—Robert Carrol, Houston Post-Dispatch, Houston, Texas, Jan. 18, 1915.

The best antidote for an enemy, if you have one, is the golden rule.

—J.B. Cranfill, Baptist Standard, Waco, Texas, March 29, 1894.

The Golden Rule is the greatest principle of sound business ethics that has ever been propounded.

—Phil Conley, The Clarion-Ledger, Jackson, Miss., Aug. 8, 1950.

“Do unto others as you would have them do unto you.” (Matthew 7:12.) The Golden Rule is golden indeed. It is not the whole gospel of Christ, but our devotion to the gospel is mere pretense unless we practice the Golden Rule. The Golden Rule itself needs a criterion–such as standards of right and wrong that are valid in the sight of God rather than what custom, or the status quo, or our own ignorance, says is right. ... If the Golden Rule were practiced, heaven would begin on earth. Try it for one day and see what a difference it makes.

—James V. De Foe, Religious Herald, Richmond, Va., Jan. 25, 1945.

The outstanding idea in the Golden Rule is that of reciprocity.

—J.M. Gurley, The Western Messenger, Kansas City, Mo., Feb. 20, 1920.

The Golden Rule as a law of life will make each deed a Golden Deed, each day a Golden Day, each life a Golden Life, at one with God, at peace with mankind.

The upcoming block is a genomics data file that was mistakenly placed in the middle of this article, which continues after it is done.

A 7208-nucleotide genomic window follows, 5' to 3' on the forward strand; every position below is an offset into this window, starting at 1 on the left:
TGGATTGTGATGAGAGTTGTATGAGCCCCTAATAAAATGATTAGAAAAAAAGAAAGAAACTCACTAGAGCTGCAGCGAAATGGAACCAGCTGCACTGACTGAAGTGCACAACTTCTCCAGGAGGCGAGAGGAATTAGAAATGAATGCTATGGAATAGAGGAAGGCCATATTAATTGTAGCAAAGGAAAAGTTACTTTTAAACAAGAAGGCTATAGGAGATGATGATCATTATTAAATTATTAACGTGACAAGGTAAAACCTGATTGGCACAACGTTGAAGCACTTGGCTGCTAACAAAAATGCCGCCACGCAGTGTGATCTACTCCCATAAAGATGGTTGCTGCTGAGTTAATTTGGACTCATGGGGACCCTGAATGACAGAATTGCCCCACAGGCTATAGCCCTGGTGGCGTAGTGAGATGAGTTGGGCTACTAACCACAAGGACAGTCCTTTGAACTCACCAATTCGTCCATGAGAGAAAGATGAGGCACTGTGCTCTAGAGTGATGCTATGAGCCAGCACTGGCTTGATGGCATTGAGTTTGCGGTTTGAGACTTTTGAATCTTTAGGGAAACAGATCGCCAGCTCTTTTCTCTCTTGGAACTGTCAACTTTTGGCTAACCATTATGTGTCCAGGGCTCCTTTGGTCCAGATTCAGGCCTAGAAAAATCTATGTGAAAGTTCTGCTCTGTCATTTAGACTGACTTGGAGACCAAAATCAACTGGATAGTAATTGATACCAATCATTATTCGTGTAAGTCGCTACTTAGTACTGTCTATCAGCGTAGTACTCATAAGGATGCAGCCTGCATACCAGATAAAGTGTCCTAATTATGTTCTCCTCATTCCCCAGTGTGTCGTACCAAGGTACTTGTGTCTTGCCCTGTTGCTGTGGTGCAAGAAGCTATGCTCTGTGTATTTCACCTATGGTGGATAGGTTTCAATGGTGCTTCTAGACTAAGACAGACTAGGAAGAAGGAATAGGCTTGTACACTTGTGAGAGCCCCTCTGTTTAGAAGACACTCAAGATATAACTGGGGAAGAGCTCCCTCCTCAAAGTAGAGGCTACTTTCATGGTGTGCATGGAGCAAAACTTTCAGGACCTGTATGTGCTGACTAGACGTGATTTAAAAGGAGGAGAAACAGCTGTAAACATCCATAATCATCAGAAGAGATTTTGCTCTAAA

—Walter G. Harbin, Houston Daily Post, Houston, Texas, Aug. 30, 1915.

We must get the habit of applying the Golden Rule in our daily affairs before we can ever expect to look permanently and gratefully upon the magnificent spectacle of human happiness. ... All questions must be settled in God's way. Man thinks he knows much, but the fact that he is continually unhappy because of his own folly proves he does not. There is no law that can redound to man's happiness permanently unless it is based on the only real law, the law of love.... There is no law but the law of love. There is no substitute for the Ten Commandments. There is nothing just as good as the Sermon on the Mount. There is nothing to replace the Golden Rule. There is no science, but the science of right and justice. There is no astronomy that does not include the Star of Bethlehem. There is no botany that does not include the Rose of Sharon and the Lily of the Valley. There is no business but that of the King of Kings and Lord of Lords.

—DeWitt McMurray, Dallas Morning News, Dallas, Texas, Feb. 16, 1920.